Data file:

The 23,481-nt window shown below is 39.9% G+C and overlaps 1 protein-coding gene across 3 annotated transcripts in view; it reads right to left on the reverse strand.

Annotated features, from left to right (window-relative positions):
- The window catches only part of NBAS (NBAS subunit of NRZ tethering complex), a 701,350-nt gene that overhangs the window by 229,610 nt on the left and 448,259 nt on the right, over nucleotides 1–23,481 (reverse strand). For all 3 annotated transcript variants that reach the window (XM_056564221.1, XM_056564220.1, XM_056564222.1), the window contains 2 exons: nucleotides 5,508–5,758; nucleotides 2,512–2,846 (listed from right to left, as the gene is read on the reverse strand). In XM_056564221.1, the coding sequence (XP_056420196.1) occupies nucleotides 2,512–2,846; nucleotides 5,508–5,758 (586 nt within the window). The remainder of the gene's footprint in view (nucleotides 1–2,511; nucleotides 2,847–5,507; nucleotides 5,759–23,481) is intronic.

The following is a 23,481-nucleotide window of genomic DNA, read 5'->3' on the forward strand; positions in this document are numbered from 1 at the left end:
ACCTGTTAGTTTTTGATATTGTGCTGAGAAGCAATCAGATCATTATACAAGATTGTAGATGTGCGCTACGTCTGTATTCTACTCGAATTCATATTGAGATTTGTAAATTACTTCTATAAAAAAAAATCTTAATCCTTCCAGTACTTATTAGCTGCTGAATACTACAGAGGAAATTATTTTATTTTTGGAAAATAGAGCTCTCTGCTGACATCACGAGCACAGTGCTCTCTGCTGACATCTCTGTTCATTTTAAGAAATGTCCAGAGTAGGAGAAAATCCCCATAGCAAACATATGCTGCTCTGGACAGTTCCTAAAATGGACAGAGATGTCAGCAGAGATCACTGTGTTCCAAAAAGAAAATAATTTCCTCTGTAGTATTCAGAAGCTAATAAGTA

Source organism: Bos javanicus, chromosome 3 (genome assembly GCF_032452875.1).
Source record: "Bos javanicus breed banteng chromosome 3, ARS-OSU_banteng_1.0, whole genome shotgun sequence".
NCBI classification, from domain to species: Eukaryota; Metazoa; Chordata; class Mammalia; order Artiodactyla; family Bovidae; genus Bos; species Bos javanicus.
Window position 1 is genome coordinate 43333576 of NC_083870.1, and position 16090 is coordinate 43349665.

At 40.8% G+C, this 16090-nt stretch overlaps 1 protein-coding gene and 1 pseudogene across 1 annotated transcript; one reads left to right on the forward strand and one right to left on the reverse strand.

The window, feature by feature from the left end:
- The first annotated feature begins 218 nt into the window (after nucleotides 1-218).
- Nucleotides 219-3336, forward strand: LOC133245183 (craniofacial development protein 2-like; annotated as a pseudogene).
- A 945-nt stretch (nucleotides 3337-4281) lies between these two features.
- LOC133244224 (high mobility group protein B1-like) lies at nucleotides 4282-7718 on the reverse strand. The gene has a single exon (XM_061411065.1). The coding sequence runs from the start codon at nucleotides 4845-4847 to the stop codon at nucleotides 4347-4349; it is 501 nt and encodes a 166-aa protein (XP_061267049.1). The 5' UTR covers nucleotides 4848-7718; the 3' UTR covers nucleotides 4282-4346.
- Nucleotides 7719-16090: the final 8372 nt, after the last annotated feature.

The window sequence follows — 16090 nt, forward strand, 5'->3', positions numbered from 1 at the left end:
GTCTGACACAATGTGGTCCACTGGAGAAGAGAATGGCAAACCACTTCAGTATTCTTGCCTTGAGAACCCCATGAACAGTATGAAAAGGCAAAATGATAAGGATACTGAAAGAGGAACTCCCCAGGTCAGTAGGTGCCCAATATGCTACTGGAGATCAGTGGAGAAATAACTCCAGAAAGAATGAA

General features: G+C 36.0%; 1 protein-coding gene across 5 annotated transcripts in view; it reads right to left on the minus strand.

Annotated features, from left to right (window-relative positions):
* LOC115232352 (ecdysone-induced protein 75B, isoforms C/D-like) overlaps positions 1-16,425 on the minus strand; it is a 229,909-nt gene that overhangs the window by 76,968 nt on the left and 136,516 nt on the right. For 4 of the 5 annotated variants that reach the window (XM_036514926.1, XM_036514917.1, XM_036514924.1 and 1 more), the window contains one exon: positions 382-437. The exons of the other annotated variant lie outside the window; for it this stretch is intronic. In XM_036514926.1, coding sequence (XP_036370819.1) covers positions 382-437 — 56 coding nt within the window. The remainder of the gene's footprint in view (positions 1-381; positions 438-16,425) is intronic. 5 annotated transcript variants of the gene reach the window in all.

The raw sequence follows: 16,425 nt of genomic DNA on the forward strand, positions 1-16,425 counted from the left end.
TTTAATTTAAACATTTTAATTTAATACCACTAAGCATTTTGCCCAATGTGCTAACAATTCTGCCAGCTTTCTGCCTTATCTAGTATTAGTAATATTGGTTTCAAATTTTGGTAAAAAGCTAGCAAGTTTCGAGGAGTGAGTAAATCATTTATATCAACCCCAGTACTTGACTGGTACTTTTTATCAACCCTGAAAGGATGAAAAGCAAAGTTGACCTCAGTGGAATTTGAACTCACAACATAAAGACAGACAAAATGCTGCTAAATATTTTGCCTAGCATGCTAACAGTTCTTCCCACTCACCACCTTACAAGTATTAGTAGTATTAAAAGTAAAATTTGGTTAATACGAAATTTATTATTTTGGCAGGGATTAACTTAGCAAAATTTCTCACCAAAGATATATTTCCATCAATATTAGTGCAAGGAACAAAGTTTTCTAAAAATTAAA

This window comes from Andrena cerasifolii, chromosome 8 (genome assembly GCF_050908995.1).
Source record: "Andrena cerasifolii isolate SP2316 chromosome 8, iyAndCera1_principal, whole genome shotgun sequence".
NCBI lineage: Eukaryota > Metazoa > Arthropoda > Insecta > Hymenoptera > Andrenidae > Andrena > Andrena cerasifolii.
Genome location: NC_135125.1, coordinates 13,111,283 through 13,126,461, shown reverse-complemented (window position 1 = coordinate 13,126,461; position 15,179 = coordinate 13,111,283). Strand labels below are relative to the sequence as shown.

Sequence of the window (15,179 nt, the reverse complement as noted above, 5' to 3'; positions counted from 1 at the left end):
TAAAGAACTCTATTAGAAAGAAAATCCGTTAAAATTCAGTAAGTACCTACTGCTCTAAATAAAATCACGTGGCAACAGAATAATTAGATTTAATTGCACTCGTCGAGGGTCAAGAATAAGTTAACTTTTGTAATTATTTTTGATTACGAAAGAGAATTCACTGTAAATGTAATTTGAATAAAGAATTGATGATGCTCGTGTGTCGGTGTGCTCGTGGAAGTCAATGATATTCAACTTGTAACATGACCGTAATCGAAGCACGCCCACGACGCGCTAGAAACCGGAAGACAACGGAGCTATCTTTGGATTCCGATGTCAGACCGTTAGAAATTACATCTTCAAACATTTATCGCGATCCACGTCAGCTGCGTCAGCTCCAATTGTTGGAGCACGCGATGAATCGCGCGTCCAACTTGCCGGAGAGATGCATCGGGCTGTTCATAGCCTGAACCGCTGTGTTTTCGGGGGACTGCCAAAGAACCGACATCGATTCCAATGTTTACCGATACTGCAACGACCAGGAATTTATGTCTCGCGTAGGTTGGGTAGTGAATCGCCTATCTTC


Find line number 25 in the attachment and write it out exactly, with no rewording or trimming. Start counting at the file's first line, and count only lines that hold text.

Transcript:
Source record: "Andrena cerasifolii isolate SP2316 chromosome 8, iyAndCera1_principal, whole genome shotgun sequence".